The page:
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Noongar star Carissa Lee makes kids' television debut in 2024's Planet Lulin

Jarred Cross -

Noongar actor Carissa Lee will be in charge around the classrooms of the ABC's new kids comedy-drama Planet Lulin in 2024.

The coming-of-age, suburban Aussie sci-fi series centres around Lulin, played by Nina Gallas, coming to grips with new alien powers while navigating grade six with schoolmates, her human dad and extraterrestrial mum

Gold Logie winner Lisa McCune, Aunty Donna's Zachary Ruane, Kevin Hofbauer, and young stars lead the cast alongside Ms Lee.

Following primetime television, stage and voice-over work, the grizzled and scary archetype bossing around the school is a character worlds away from Ms Lee's Principal Cruz.

Carissa Lee (far left) and Zachary Ruane (far right) in Planet Lulin. (Image: supplied)

She told National Indigenous Times on being offered the role, the fun-loving character was an exciting task.

"I don't think I could play like an evil principle, it would have been so difficult being mean to them (the young cast)," she said.

"This is the first time I've done a really kids focus show, which was why it was an extra surprise that I was asked to do it. It was just so nice that I got the opportunity.

"The kids were so professional… It was really awesome and really fun. And I think we were always laughing and having a really good time."

For target and older audiences alike, Ms Lee said "outlandish, really heightened energy and kind of crazy storytelling" in Planet Lulin might feel familiar to ABC Aussie children's classic Round The Twist.

It also provides something many didn't get to see in their living rooms growing up.

A country kid growing up in Swan Hill on Wemba-Wemba country, and later Berrin (Mount Gambier), passion to pursue a career in acting began in high school, in-part thanks to her drama teacher.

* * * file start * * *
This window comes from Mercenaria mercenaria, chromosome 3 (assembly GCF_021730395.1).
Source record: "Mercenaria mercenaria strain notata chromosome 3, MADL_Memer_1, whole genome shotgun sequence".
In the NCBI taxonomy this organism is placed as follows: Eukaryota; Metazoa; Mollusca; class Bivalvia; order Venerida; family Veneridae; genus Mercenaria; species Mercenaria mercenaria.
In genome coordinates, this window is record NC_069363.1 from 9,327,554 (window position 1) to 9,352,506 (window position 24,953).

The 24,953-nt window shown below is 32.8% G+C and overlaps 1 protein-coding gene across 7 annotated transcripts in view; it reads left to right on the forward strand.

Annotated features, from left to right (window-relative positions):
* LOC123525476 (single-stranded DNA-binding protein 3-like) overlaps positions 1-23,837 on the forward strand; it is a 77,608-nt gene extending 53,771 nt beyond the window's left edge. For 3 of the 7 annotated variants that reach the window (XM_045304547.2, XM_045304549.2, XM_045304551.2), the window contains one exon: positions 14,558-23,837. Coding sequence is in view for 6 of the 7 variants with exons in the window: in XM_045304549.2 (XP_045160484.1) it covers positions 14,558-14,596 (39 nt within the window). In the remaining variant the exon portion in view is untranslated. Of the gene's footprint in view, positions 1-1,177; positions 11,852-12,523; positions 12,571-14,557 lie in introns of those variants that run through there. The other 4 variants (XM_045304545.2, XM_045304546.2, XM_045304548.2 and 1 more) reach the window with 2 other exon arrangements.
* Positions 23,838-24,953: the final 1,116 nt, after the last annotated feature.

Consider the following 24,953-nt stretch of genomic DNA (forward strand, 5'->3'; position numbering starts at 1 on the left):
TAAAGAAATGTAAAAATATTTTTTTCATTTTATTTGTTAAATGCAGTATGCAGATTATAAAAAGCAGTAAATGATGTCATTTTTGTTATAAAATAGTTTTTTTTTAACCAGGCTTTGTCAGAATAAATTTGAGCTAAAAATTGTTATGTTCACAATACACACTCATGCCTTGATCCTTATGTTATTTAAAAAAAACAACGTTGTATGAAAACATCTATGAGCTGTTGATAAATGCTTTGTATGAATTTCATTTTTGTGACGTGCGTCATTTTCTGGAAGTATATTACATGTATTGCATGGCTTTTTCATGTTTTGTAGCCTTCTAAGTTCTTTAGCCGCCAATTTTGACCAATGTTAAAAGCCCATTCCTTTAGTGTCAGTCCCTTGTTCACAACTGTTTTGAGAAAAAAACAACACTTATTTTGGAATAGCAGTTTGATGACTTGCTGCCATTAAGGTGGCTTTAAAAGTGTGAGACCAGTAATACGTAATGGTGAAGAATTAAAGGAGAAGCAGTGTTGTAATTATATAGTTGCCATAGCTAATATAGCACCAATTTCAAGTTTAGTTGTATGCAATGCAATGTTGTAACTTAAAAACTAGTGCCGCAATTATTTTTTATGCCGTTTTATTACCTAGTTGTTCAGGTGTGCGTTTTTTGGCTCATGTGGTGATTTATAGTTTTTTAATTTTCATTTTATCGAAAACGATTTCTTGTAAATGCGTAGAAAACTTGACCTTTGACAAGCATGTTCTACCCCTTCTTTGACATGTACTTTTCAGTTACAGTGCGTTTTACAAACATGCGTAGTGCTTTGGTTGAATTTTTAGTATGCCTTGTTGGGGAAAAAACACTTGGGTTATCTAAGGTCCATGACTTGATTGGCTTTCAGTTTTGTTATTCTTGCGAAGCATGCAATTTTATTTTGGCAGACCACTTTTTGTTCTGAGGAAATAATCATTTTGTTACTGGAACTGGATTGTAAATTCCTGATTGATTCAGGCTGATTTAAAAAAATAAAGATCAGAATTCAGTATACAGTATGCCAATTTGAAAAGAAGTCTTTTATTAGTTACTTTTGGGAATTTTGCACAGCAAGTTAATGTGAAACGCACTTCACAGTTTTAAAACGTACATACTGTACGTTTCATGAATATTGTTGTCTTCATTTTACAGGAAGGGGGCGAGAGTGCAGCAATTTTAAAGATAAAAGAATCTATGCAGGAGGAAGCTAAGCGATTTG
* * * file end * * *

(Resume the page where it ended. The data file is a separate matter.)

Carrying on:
Further studies in acting in South Australia and Flinders University followed.

While already making her way in the industry, Ms Lee started her PhD in Indigenous Theatre at the University of Melbourne.

She said the research gave her a sense of "artists and how they were feeling about the current landscape of Indigenous representation, as well as how theatre companies work with mob".

"It's definitely something that I keep in mind whenever I'm working with other mob," Ms Lee said.

"It's a good thing to have in mind - how we can collaborate with non-Indigenous people in a way that represents us in the best way."

She said the point where she felt "legit" came a decade ago in the State Theatre Company South Australia production Top Girls.

"I was cast not because of my ethnicity, I was cast just out of audition. And I was just playing a person in the world. And that was kind of awesome.

"Not that there's anything wrong with being cast concrete, you know, for your identity. I think that's equally as important."

The diversity in the cast of Planet Lulin presents something that wasn't on screen during her youth.

"It made me so happy, honestly. I think workplaces that have diverse people in there are better workplaces all together...not just for morale - which is wonderful, because you've got beautiful personalities there, But also just working with different points of view," Ms Lee said.

"And it made me happy because I think it's really important for kids to see themselves represented on TV or film. Because growing up, there wasn't that much for me at all.

"I think it's been lacking in the past. I'm really glad that places like ABC are working to address it in a really active way."

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